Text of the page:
During Black History Month, the WSF is proud to celebrate and honor all the incredible African-American women making waves on and off the field of play. One phenomenal woman we would like to highlight is two-time Olympic gold medalist and 2016 WSF Sportswoman of the Year, Claressa Shields. Hear her original poem she recited at the WSF Annual Salute to Women in Sports awards gala and what it was like for her to make history in Rio.
Throughout the month of February the United States comes together to celebrate and pay tribute to generations of black history. It is also an opportunity to reflect on the changes that diversity brings to sports. Join us this month as we highlight phenomenal African-American women and their incredible accomplishments in sports across our social media platforms and here on the S.H.E. Network.
Meghan O’Leary and her partner Ellen Tomek compete in the women’s double sculls and first became acquainted with the WSF when they received a Travel & Training grant in 2015. We caught up with Meghan for an exclusive interview to discuss how she picked up rowing post-college and took it all the way to the Rio Olympics.
Following your passion towards a career path is a guaranteed way to always love what you do. For Olympic gold medalist Lauryn Williams, following a self-proclaimed love of “money and math” lead her to financial planning and the creation of her own financial services company, Worth Winning.
There has been a steady increase in the participation of American women at the Olympics since the passage of Title IX and this summer we watched as hundreds of girls who benefited from this law made history.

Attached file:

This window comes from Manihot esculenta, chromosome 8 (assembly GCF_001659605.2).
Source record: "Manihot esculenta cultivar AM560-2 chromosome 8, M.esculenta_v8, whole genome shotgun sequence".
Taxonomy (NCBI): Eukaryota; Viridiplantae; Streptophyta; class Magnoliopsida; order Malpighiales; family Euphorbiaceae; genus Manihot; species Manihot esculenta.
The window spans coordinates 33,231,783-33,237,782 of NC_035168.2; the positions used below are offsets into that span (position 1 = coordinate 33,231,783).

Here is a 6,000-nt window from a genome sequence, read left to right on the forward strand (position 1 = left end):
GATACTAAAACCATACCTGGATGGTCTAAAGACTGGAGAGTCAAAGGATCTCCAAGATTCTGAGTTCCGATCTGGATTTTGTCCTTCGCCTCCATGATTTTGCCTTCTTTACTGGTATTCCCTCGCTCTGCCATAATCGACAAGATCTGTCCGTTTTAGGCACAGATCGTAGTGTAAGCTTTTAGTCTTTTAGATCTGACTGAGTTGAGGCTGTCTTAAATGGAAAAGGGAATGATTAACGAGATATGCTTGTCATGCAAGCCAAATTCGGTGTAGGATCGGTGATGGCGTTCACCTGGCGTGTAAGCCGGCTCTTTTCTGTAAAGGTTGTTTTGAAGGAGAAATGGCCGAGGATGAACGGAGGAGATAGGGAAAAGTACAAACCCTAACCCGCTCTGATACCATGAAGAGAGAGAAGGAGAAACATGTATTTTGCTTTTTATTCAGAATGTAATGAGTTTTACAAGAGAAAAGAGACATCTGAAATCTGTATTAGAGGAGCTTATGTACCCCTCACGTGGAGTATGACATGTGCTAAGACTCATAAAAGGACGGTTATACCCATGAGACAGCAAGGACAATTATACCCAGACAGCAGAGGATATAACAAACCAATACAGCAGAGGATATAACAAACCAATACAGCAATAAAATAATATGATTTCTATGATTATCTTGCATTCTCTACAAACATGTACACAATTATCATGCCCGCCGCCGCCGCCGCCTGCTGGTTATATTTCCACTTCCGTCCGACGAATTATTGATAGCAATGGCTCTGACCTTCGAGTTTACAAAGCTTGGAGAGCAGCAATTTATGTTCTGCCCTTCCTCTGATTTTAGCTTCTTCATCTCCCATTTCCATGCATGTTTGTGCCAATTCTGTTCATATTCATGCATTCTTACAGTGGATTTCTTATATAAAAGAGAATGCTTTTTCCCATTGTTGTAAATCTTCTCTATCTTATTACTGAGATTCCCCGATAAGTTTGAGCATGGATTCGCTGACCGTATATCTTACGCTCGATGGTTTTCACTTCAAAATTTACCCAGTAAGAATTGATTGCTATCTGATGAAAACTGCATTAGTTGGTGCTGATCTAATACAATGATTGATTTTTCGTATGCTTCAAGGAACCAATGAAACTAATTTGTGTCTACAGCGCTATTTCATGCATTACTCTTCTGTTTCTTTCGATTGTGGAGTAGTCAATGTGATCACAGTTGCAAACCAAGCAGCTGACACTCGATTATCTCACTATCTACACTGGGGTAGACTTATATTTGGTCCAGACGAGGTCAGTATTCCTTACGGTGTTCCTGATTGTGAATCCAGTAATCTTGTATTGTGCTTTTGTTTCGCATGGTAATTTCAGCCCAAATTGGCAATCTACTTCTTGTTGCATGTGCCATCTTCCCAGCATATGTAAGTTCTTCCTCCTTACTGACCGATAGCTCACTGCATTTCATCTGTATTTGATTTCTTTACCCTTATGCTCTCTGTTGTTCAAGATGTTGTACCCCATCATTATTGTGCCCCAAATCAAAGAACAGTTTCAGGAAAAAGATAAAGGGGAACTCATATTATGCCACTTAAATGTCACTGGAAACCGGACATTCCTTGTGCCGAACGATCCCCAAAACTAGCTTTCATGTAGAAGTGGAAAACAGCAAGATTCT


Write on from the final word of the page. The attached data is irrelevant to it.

At 18 years of age, I was at the Opening Ceremony of the 2008 Beijing Olympic Games, as the only Indian to represent our country in the sport of table tennis. The four months leading up to the Games were full of hard work, excitement, sudden media attention and the knowledge of the expectations of an entire nation.
As a female athlete from India, where girls are not really encouraged to play sport, I had always dreamt of working in the space of ensuring all girls access to sports. Thus, I knew how I wanted to spend my summer with the Women’s Sports Foundation in 2016.
At the age of 11, Amy Cozad decided she wanted to give diving a try over swimming and quickly the dream took hold to one day compete for Team USA. Now at the age of 25, she is making her dream a reality competing in the women’s synchronized 10-meter diving event at the Rio 2016…
A two-time Travel & Training Fund recipient, Maia Shibutani stopped by the Women’s Sports Foundation headquarters in NYC to talk about why the funding has been crucial to her continued success on the ice, what it’s like to skate as a sibling pair, her pre-competition ritual and more.
This March as we celebrate Women’s History Month we would like to celebrate our history at the Women’s Sports Foundation and the incredible women who have served as our Presidents. We spoke with former WSF President Angela Ruggiero to ask her how she translates her skills on the ice to the business world, why it’s important to her that all girls have access to sports and more.